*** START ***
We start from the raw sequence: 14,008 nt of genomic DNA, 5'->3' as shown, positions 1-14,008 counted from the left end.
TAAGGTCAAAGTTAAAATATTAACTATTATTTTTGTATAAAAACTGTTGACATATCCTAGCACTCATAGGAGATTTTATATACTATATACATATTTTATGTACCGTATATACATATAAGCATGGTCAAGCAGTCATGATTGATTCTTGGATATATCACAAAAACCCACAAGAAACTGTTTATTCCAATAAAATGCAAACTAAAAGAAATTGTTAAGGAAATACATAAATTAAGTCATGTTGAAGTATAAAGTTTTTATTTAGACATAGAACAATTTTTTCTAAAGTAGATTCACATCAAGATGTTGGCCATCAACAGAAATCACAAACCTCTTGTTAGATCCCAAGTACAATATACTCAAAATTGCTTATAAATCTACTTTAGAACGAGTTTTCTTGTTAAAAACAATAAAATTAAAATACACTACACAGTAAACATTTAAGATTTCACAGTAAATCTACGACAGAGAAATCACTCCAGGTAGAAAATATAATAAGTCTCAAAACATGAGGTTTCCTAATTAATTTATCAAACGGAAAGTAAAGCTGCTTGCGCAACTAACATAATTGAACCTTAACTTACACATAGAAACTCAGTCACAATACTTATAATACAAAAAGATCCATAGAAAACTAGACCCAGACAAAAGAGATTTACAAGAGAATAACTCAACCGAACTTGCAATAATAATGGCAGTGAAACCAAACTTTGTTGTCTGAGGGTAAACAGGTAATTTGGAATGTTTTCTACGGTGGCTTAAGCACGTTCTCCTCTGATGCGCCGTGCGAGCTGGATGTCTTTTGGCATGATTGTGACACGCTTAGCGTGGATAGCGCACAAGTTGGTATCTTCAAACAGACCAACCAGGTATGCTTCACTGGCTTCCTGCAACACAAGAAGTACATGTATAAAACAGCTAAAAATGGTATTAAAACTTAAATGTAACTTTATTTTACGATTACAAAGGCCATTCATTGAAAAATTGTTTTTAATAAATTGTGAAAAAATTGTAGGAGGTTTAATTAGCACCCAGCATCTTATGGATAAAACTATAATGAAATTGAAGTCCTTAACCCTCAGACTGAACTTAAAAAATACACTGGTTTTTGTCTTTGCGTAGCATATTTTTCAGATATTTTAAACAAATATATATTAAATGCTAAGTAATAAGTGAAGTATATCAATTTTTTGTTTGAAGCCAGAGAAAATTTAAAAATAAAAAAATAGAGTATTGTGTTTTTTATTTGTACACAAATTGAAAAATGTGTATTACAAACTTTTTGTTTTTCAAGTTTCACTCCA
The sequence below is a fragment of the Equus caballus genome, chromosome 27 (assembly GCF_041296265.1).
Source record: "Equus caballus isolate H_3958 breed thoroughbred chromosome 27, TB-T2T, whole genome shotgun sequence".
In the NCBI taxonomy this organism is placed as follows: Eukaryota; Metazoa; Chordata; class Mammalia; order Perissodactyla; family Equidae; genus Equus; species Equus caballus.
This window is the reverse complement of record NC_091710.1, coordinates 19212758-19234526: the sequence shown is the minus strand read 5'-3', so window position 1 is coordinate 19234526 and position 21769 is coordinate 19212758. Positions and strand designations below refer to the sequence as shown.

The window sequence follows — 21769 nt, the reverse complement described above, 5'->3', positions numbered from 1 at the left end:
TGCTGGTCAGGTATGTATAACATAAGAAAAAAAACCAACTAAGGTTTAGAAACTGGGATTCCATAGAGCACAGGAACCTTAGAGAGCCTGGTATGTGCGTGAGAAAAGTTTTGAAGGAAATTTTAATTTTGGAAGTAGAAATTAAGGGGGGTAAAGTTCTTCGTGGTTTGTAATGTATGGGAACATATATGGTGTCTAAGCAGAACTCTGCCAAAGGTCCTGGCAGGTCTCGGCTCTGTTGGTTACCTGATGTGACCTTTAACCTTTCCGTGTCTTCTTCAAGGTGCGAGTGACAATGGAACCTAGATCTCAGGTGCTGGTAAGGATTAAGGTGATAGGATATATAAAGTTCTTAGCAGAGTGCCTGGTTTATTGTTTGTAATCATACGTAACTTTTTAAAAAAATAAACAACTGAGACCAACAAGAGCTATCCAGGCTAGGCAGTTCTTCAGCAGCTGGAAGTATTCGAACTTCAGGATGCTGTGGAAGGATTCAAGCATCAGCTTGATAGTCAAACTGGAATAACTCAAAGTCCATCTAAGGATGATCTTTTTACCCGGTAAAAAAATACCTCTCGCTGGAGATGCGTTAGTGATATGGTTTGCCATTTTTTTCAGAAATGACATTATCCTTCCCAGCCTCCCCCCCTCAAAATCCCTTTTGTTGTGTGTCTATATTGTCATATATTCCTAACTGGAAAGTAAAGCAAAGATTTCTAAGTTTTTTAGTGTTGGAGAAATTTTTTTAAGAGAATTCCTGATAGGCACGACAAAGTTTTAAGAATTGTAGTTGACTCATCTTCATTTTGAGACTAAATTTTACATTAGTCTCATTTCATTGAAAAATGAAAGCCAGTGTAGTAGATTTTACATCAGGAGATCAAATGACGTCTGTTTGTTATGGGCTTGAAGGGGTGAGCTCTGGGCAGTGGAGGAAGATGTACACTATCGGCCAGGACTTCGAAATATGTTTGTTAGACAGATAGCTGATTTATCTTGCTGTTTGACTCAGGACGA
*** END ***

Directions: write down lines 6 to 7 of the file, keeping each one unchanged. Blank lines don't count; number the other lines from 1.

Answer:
This window is the reverse complement of record NC_091710.1, coordinates 19212758-19234526: the sequence shown is the minus strand read 5'-3', so window position 1 is coordinate 19234526 and position 21769 is coordinate 19212758. Positions and strand designations below refer to the sequence as shown.

The window sequence follows — 21769 nt, the reverse complement described above, 5'->3', positions numbered from 1 at the left end: